Led by its Rochester, NY-born, Brooklyn-based bandleader dholi, drummer and composer Sunny Jain (a dhol, is a shoulder slung, two-headed drum, typically one of the main instruments of bhangra), who has  recorded several jazz albums with his Sunny Jain Collective and has collaborated with Norah Jones, Peter Gabriel, Q-Tip, and the acclaimed Pakistani Sufi rock band Junoon and others; and featuring John Altieri (sousaphone), Ernest Stuart (trombone), Jonathon Haffner (saxophone), Sonny Singh (trumpet), Chris Eddleton (drums), Rohin Khemani (drums), and newest member Jonathan Goldberger (guitar), the newly-constituted Brooklyn-based octet Red Baarat, whose name derives its name from a baraat, a wild wedding procession that Jain explains in press notes includes a groom on top of a horse, extended friends and family singing and dancing, usually led by a brass band and for what the color red symbolizes in both Indian and American culture. (Red is typically worn at traditionally Indian weddings and symbolizes fiery passion; the sort of passion that Jain and company have towards music and the passion they elicit from listeners.)

Although the band formed back in 2008, with the release of their critically applauded and commercially successful sophomore effort, Shruggy Ji, the members of the Brooklyn-based collective developed a national and international profile for a seamless, genre and boundary-defying sound that draws from Indian classical music, bhangra, hip-hop, rock and pop with rousingly anthemic hooks and a dance floor friendly funk, based around Jain’s utopian vision and faith that communication across cultures simply takes empathy, creativity, love and a willingness to surrender to the spirit of music, art — and of the moment. And as a result of Shruggy Ji‘s critical and commercial success, the band has played some of the world’s biggest, most renowned music festivals, including Bonnaroo, Austin City Limits, Hardly Strictly Bluegrass, New Orleans Jazz & Heritage Festival and Peter Gabriel’s WOMAD Festivals in Australia, New Zealand and the UK, played sold out headlining shows at the Luxembourg Philharmonic, the Bowery Ballroom and have performed at the request of The White House, TED and the Olympic Games. Considering that we’re living in a presidential administration that is ruled around hate and distrust of outsiders and others, Jain and company’s mission seems not just hopeful; but proudly, defiantly revolutionary.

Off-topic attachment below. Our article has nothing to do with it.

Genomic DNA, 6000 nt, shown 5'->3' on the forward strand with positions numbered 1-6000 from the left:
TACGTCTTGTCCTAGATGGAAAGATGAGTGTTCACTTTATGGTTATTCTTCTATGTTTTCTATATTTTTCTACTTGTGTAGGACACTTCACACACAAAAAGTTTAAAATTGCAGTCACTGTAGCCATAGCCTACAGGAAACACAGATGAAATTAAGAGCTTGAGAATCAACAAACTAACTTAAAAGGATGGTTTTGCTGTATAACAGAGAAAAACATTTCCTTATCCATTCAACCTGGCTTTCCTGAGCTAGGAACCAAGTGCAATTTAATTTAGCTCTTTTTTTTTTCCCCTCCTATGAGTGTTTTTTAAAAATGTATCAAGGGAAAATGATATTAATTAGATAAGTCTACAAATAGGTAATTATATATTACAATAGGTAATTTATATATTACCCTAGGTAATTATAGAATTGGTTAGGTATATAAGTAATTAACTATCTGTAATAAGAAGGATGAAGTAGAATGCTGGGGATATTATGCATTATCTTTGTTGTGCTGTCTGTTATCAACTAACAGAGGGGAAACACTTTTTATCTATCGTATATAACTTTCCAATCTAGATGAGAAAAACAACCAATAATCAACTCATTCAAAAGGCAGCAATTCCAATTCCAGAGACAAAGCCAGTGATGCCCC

The band’s forthcoming (and much-anticipated) third full-length effort Bhangra Pirates is the first album with the band’s latest addition, guitarist Johnathan Goldberger, who adds psychedelic and surrealistic textures and percussive guitar lines. Additionally, the band has played a bit with their sound as the dhol and sousaphone also have been processed in a subtle fashion —  while retaining the enormous, propulsive, tribal stomp and equally enormous New Orleans brass-leaning horn section that won them international attention as you’ll hear on the rousing single “Bhangale,” which features guest spots from Delicate Steve. What has personally won me over with their sound  — and you’ll hear it on “Bhangale” is that there’s a sweaty, “you-are-there” improvised feel, in which the musicians seem to quickly get into a sustained and forceful groove and follow it and each other to its inevitable conclusion. And frankly, if it doesn’t make you get up and start stomping around and shouting along with them, there’s something wrong.